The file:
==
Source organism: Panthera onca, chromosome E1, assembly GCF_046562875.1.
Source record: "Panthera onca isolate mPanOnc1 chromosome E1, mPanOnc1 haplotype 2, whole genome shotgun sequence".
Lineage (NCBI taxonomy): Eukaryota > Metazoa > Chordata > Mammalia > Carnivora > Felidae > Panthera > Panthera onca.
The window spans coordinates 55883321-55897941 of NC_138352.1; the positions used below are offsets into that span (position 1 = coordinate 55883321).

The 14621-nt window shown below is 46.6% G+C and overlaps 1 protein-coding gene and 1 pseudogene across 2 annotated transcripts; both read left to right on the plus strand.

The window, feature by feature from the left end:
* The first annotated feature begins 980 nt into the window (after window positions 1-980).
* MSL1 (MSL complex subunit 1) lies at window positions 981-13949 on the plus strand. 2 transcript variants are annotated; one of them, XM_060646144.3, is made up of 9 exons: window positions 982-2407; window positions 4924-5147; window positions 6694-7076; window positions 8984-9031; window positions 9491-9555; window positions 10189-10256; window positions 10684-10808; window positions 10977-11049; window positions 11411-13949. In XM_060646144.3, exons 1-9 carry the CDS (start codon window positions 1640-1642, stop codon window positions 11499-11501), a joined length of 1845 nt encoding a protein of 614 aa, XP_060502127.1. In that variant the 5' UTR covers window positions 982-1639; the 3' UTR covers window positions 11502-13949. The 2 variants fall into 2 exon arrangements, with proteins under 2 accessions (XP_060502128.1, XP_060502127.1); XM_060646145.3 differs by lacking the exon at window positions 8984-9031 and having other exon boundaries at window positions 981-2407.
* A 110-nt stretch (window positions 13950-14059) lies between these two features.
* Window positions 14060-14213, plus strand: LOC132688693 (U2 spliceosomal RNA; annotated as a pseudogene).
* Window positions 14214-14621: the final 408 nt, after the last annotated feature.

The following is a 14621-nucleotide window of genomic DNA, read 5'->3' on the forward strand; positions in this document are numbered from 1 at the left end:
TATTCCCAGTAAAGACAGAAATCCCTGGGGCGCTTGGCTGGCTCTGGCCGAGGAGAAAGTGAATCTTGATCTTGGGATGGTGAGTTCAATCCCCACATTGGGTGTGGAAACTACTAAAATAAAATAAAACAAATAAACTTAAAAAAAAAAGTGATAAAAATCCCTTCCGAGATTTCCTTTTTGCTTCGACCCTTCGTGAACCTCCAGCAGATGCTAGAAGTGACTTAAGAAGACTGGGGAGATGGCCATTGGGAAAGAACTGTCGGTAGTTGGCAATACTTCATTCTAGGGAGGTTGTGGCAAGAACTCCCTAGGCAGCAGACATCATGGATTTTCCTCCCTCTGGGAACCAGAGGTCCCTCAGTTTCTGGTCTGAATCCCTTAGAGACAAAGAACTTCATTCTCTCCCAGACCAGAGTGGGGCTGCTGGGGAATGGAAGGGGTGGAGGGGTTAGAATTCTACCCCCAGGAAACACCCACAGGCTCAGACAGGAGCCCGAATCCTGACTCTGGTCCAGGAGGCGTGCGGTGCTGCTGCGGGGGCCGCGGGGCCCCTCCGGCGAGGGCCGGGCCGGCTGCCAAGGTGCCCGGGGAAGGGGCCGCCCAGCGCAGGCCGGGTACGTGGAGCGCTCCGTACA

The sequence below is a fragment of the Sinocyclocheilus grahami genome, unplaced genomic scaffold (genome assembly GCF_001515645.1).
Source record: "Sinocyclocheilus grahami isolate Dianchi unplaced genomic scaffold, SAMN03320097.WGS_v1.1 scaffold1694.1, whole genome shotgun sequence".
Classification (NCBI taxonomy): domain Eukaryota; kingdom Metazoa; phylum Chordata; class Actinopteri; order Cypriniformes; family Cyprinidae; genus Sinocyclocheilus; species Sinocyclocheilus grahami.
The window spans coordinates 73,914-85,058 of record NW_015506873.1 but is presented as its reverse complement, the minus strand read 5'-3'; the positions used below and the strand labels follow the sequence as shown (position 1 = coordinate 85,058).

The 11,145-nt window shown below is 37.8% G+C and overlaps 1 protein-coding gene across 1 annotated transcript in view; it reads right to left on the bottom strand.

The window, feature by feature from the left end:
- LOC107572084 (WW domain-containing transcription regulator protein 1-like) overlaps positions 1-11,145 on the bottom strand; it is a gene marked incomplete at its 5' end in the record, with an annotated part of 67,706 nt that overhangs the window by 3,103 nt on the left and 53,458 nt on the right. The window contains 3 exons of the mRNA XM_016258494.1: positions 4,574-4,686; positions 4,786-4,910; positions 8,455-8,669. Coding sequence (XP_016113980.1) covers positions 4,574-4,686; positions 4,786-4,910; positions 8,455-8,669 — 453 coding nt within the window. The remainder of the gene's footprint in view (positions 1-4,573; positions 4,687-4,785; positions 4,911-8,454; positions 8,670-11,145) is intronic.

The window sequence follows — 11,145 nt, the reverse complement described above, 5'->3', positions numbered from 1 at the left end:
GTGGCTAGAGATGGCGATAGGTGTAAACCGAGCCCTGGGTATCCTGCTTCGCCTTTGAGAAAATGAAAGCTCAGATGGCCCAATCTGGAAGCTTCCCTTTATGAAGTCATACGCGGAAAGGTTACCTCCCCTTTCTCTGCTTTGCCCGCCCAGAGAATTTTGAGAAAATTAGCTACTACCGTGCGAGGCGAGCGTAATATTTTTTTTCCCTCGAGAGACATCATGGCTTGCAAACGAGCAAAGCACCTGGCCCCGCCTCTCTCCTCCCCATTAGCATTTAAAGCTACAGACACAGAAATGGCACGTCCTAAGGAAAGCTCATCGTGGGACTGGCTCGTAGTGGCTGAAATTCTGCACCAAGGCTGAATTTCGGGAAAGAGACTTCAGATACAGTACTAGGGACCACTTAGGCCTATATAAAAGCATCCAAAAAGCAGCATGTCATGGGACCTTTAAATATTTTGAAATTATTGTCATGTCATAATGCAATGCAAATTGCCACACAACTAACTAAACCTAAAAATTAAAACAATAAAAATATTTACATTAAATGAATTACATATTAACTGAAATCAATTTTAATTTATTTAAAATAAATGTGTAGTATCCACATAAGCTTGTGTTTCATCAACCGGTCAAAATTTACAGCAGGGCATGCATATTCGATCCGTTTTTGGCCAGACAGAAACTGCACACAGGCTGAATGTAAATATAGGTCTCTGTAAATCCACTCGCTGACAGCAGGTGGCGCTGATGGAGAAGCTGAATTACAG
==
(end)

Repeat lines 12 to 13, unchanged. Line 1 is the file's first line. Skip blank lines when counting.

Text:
The following is a 14621-nucleotide window of genomic DNA, read 5'->3' on the forward strand; positions in this document are numbered from 1 at the left end:
TATTCCCAGTAAAGACAGAAATCCCTGGGGCGCTTGGCTGGCTCTGGCCGAGGAGAAAGTGAATCTTGATCTTGGGATGGTGAGTTCAATCCCCACATTGGGTGTGGAAACTACTAAAATAAAATAAAACAAATAAACTTAAAAAAAAAAGTGATAAAAATCCCTTCCGAGATTTCCTTTTTGCTTCGACCCTTCGTGAACCTCCAGCAGATGCTAGAAGTGACTTAAGAAGACTGGGGAGATGGCCATTGGGAAAGAACTGTCGGTAGTTGGCAATACTTCATTCTAGGGAGGTTGTGGCAAGAACTCCCTAGGCAGCAGACATCATGGATTTTCCTCCCTCTGGGAACCAGAGGTCCCTCAGTTTCTGGTCTGAATCCCTTAGAGACAAAGAACTTCATTCTCTCCCAGACCAGAGTGGGGCTGCTGGGGAATGGAAGGGGTGGAGGGGTTAGAATTCTACCCCCAGGAAACACCCACAGGCTCAGACAGGAGCCCGAATCCTGACTCTGGTCCAGGAGGCGTGCGGTGCTGCTGCGGGGGCCGCGGGGCCCCTCCGGCGAGGGCCGGGCCGGCTGCCAAGGTGCCCGGGGAAGGGGCCGCCCAGCGCAGGCCGGGTACGTGGAGCGCTCCGTACA